Knowledge ManagementLeadership

4 Ways to Foster a Culture of Problem-Solving in Teams

A team faces multiple problems while handling a significant project or task. Often, they do not have the liberty or time to resolve problems strategically. But if the leaders promote a culture of problem-solving among teams, they can deal with any level of adversity.

In this article at The Enterprisers Project, Ryan Talbott suggests some productive approaches to problem-solving by asking transformative questions to the team.

Let Them Speak!

Develop a culture of transparency and open communication among teams. There should be ‘zero’ fear among team members to speak about emerging challenges in the tasks assigned to them. The leaders must be willing to extend a helping hand to their teams whenever required. Here are some practical ways to promote problem-solving among groups:

  • Change Perspective: Instead of forcing your team to perform a task, or resolve an issue using limited resources, help them to see the situation with a different approach. The team members should not remain restrained by the prevailing situation. Change your viewpoint to understand their concerns or help them see a different frame of reference.
  • Twist Drawbacks: Ever tried solving an issue without bothering the existing limitations like budget or time constraint? If not, then try this trick. Problems never fall at an ideal moment, it always occurs during crunch time. So, let the team think of smart ways to tackle the crisis without restricting them to move ahead in limited budget and time. Once the team finds a solution, it is your job as a leader to map out ways to work within limited budget and time.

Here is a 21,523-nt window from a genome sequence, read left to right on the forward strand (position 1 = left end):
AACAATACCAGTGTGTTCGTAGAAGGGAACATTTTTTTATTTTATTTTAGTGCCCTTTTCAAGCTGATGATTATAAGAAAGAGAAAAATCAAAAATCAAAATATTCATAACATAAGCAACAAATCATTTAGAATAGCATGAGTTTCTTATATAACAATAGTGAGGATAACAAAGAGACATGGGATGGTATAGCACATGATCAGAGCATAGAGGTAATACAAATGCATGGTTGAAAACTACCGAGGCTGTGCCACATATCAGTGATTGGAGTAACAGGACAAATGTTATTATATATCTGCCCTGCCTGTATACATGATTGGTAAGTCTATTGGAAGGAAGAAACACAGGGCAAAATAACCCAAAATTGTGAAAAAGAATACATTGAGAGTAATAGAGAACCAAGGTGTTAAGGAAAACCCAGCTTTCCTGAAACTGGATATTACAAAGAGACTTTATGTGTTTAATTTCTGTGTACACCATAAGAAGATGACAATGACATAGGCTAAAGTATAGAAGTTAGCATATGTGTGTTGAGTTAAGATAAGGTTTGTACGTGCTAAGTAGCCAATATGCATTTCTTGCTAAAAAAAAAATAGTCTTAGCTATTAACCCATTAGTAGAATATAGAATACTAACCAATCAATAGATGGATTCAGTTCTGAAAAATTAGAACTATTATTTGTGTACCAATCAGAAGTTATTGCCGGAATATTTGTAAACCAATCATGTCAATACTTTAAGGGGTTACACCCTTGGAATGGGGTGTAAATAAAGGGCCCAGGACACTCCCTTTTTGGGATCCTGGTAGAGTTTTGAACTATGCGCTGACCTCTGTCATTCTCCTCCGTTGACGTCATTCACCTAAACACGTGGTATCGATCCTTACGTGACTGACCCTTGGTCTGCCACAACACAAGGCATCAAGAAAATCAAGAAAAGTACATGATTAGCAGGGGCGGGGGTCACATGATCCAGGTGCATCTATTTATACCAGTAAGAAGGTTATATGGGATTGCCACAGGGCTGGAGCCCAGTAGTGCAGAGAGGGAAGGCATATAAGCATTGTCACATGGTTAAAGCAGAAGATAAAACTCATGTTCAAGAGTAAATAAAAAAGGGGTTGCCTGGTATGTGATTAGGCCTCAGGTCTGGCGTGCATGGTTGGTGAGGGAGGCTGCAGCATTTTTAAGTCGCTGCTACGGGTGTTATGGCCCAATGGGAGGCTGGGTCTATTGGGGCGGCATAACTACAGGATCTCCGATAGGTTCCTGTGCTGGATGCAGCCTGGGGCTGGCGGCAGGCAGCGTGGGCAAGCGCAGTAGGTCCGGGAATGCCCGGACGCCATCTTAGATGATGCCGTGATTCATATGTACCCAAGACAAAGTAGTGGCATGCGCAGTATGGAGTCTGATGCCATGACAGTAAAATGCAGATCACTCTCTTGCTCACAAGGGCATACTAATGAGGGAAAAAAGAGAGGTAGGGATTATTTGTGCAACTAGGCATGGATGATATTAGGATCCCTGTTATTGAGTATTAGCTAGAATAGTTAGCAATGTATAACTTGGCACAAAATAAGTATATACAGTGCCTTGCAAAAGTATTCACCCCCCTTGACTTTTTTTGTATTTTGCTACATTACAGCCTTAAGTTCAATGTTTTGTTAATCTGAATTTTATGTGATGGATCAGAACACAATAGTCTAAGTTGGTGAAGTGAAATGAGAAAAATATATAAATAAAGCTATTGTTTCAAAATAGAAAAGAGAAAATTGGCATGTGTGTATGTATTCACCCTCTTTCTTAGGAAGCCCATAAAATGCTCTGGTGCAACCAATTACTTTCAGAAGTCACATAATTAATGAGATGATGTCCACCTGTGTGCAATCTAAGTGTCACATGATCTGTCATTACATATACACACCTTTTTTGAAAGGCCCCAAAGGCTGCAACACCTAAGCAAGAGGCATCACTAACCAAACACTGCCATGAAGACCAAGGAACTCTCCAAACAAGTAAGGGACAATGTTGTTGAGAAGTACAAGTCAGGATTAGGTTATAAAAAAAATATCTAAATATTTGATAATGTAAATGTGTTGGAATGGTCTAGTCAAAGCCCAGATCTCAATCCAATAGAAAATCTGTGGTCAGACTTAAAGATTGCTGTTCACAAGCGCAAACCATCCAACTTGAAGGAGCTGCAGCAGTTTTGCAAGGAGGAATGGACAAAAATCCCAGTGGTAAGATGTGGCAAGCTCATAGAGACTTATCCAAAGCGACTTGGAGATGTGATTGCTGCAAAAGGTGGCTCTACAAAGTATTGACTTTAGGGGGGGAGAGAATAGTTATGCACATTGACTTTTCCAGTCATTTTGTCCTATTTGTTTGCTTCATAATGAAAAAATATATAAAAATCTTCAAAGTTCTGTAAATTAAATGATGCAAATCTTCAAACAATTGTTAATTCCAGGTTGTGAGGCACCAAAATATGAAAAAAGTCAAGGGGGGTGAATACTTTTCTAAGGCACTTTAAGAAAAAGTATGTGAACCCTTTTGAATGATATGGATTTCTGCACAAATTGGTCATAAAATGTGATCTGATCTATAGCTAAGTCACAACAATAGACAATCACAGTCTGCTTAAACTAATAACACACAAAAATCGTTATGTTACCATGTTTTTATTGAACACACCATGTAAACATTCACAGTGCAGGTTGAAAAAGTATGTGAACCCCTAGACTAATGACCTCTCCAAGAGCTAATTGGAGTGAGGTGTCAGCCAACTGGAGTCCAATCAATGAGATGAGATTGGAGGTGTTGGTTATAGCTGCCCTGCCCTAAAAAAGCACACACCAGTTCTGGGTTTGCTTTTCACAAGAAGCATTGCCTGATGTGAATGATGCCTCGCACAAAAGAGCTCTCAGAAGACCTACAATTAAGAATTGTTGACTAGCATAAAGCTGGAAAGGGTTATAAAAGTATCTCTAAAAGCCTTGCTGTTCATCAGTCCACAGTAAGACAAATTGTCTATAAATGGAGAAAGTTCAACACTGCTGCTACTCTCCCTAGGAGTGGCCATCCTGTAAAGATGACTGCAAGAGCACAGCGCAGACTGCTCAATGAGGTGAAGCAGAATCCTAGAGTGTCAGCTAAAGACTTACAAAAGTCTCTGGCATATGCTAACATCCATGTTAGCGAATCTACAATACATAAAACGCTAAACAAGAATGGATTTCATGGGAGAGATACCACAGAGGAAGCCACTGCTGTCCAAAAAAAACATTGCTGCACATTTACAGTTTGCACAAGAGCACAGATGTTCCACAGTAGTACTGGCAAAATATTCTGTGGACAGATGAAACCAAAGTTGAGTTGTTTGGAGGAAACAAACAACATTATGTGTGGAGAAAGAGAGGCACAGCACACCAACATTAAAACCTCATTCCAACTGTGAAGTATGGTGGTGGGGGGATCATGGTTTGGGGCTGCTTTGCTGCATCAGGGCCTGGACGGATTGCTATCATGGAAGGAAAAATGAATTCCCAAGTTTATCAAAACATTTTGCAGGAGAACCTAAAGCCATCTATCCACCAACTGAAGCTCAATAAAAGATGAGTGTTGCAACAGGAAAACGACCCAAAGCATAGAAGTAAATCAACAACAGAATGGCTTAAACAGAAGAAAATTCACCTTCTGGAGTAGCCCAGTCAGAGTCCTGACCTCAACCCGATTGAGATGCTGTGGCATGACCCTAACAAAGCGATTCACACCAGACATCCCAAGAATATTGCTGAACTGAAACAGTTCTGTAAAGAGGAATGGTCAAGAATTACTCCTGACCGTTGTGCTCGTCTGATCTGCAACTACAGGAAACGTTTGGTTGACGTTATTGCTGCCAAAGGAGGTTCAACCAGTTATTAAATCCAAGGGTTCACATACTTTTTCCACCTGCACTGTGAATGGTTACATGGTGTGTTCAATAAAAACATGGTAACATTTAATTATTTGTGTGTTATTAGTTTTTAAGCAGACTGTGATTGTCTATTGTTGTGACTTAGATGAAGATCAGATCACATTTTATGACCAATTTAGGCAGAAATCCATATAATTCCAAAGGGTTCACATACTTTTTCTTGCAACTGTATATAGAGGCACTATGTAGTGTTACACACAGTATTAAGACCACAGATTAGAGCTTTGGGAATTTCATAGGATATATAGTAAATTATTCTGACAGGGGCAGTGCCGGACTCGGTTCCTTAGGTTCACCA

• Farsightedness: A problem at work never pops up with a single obstacle, but humans focus on the first roadblock. So, ask your team about the next obstacle after addressing the existing one. By shifting your team’s focus on future issues, you will prepare them to solve initial hurdles and make them future-ready.
  • Check Assumptions: Humans assume, and this attitude restricts them from seeing beyond a specific point or facts. It is good to question your team about their understanding of a grim situation. Each team member should have clarity about the situation. They should not work on assumptions but facts. Ask your team to broaden their perspective and come up with innovative ideas to solve problems.

Click on the following link to read the original article:

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